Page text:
Existential Photography

My buddy Jeffrey Lam is currently working on this notion of ‘existential health’, which is basically this:

Wondering the philosophical underpinnings of health.

For example when a doctor sees a patient, the doctor will ask the patient about their existential life goals, not just to “lose fat”.

I often do this at my workshops: I will ask my students:

Why do you make photos?

To piggyback off my friend Jeff, I want to start exploring more of this notion of ‘existential photography’:

You exist, now what?

Eric Kim Ricoh selfie

It is a fact that you exist and are alive. Now what?

Why share your photos?

Another thought:

If you are a photographer on a spaceship (without the internet), or if you’re on Mars, who (and how) can you share your photos?

Obviously thinking about a future of photography without Instagram.

To share is human

Why share photos? I think there is something intuitively human about wanting to share.

For example, it would have been insanely dumb if Homer didn’t share The Iliad with us. Or if Picasso didn’t share his paintings with us. Thus the notion of the artist in the cave who only makes art for themself and doesn’t share is absolute nonsense.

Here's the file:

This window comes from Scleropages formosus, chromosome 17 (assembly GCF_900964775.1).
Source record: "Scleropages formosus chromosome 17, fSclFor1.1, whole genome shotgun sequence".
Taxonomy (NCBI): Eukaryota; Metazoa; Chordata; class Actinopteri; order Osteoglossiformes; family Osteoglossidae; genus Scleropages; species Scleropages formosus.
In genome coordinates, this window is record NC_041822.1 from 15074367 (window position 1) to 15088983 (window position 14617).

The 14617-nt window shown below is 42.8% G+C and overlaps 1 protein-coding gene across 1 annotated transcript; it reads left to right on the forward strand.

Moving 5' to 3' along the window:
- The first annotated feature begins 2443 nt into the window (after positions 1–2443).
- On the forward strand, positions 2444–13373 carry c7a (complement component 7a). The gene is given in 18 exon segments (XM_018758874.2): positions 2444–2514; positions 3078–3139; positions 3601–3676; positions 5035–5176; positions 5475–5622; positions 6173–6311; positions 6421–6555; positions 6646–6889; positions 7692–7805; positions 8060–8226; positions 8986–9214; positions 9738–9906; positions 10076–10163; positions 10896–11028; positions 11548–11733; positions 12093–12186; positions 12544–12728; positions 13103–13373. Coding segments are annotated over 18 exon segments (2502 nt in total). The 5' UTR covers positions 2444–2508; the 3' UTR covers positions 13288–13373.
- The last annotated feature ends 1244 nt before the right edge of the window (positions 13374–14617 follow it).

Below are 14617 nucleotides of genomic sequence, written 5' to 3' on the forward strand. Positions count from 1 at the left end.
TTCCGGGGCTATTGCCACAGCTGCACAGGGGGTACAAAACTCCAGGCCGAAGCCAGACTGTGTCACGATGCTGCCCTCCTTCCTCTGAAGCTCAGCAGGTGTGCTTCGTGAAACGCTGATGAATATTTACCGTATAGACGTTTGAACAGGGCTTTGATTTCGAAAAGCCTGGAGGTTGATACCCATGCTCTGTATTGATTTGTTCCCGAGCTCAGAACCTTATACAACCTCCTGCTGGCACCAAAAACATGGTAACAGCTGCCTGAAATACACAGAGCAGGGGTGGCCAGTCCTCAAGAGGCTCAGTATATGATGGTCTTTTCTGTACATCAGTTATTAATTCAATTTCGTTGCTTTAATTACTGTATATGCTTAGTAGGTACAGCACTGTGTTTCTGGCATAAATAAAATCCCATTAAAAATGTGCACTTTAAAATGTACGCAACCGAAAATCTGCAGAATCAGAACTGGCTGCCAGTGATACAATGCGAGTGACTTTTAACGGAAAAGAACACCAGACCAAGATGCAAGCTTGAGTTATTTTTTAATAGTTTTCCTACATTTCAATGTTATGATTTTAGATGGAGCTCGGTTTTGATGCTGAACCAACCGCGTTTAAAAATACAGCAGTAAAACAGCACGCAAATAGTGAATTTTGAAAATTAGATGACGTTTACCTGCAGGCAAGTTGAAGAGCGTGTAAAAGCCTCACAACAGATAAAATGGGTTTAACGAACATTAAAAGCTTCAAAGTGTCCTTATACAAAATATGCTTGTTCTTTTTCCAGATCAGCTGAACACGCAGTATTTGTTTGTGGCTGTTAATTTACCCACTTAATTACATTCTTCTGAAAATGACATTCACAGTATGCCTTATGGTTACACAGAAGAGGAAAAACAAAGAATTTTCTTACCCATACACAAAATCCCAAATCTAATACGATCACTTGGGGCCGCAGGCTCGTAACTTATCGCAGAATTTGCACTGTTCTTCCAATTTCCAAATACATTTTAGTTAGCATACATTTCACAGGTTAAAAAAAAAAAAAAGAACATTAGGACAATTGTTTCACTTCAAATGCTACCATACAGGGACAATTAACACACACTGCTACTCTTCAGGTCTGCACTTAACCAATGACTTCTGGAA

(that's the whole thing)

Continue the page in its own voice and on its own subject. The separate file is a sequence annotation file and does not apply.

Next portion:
Vegas, 2019 #cindyproject #silhouette
Vegas, 2019 #cindyproject #silhouette

To wrap things up (for now) some takeaways:

  1. Pursue photography in a manner in which you desire your photos (and name) to remain 300 years from now.
  2. Don’t worry too much about hype of new cameras. They will (like the new iPhone) get outdated quickly.
  3. Think about what kind of legacy you want to leave behind as a photographer/visual-artist.
  4. Print your photos, print books. Publish your photos as free PDF e-books. Also share ‘open source‘ photos as JPEG’s. The more open and free your photos, the more likely your photos, work, ideas, and aesthetics will continue to exist.




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